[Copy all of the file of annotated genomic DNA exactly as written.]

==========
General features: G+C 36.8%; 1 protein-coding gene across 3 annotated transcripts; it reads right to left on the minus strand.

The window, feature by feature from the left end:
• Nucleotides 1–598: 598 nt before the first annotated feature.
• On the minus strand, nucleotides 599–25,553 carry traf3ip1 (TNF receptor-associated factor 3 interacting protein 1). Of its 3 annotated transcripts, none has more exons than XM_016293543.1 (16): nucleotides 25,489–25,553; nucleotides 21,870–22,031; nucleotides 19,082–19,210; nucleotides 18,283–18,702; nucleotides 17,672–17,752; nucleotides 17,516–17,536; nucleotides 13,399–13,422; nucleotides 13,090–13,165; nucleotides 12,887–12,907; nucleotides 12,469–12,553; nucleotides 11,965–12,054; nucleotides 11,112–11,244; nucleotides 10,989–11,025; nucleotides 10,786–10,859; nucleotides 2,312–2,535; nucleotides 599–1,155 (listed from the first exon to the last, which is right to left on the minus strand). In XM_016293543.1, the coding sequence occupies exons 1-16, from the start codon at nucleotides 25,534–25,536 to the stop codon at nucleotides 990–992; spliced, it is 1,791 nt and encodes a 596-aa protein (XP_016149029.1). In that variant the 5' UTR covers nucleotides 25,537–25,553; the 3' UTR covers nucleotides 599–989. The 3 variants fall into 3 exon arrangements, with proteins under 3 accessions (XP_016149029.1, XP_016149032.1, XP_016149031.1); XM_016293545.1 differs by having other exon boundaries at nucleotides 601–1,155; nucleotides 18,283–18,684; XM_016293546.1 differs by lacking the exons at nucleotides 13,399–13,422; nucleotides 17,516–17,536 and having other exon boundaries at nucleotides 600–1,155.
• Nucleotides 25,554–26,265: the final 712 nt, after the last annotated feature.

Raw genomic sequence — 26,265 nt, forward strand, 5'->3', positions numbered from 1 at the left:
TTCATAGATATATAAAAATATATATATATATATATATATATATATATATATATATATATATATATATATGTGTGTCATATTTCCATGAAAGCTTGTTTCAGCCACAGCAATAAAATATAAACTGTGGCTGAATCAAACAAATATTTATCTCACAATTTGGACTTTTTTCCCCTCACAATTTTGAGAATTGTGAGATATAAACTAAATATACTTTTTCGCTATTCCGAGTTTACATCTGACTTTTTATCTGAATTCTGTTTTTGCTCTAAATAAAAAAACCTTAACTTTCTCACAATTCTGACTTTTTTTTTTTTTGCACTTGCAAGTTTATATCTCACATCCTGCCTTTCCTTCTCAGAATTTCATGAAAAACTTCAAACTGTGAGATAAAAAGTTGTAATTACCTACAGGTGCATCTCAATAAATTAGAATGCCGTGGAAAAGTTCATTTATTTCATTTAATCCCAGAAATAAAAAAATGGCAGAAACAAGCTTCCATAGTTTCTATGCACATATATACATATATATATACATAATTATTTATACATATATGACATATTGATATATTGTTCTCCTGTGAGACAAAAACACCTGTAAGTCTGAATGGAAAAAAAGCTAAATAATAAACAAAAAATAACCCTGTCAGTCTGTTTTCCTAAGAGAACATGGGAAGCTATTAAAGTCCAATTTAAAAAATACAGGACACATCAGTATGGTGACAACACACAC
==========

General features: G+C 36.8%; 1 protein-coding gene across 3 annotated transcripts; it reads right to left on the minus strand.

The window, feature by feature from the left end:
• Nucleotides 1–598: 598 nt before the first annotated feature.
• On the minus strand, nucleotides 599–25,553 carry traf3ip1 (TNF receptor-associated factor 3 interacting protein 1). Of its 3 annotated transcripts, none has more exons than XM_016293543.1 (16): nucleotides 25,489–25,553; nucleotides 21,870–22,031; nucleotides 19,082–19,210; nucleotides 18,283–18,702; nucleotides 17,672–17,752; nucleotides 17,516–17,536; nucleotides 13,399–13,422; nucleotides 13,090–13,165; nucleotides 12,887–12,907; nucleotides 12,469–12,553; nucleotides 11,965–12,054; nucleotides 11,112–11,244; nucleotides 10,989–11,025; nucleotides 10,786–10,859; nucleotides 2,312–2,535; nucleotides 599–1,155 (listed from the first exon to the last, which is right to left on the minus strand). In XM_016293543.1, the coding sequence occupies exons 1-16, from the start codon at nucleotides 25,534–25,536 to the stop codon at nucleotides 990–992; spliced, it is 1,791 nt and encodes a 596-aa protein (XP_016149029.1). In that variant the 5' UTR covers nucleotides 25,537–25,553; the 3' UTR covers nucleotides 599–989. The 3 variants fall into 3 exon arrangements, with proteins under 3 accessions (XP_016149029.1, XP_016149032.1, XP_016149031.1); XM_016293545.1 differs by having other exon boundaries at nucleotides 601–1,155; nucleotides 18,283–18,684; XM_016293546.1 differs by lacking the exons at nucleotides 13,399–13,422; nucleotides 17,516–17,536 and having other exon boundaries at nucleotides 600–1,155.
• Nucleotides 25,554–26,265: the final 712 nt, after the last annotated feature.

Raw genomic sequence — 26,265 nt, forward strand, 5'->3', positions numbered from 1 at the left:
TTCATAGATATATAAAAATATATATATATATATATATATATATATATATATATATATATATATATATATGTGTGTCATATTTCCATGAAAGCTTGTTTCAGCCACAGCAATAAAATATAAACTGTGGCTGAATCAAACAAATATTTATCTCACAATTTGGACTTTTTTCCCCTCACAATTTTGAGAATTGTGAGATATAAACTAAATATACTTTTTCGCTATTCCGAGTTTACATCTGACTTTTTATCTGAATTCTGTTTTTGCTCTAAATAAAAAAACCTTAACTTTCTCACAATTCTGACTTTTTTTTTTTTTGCACTTGCAAGTTTATATCTCACATCCTGCCTTTCCTTCTCAGAATTTCATGAAAAACTTCAAACTGTGAGATAAAAAGTTGTAATTACCTACAGGTGCATCTCAATAAATTAGAATGCCGTGGAAAAGTTCATTTATTTCATTTAATCCCAGAAATAAAAAAATGGCAGAAACAAGCTTCCATAGTTTCTATGCACATATATACATATATATATACATAATTATTTATACATATATGACATATTGATATATTGTTCTCCTGTGAGACAAAAACACCTGTAAGTCTGAATGGAAAAAAAGCTAAATAATAAACAAAAAATAACCCTGTCAGTCTGTTTTCCTAAGAGAACATGGGAAGCTATTAAAGTCCAATTTAAAAAATACAGGACACATCAGTATGGTGACAACACACAC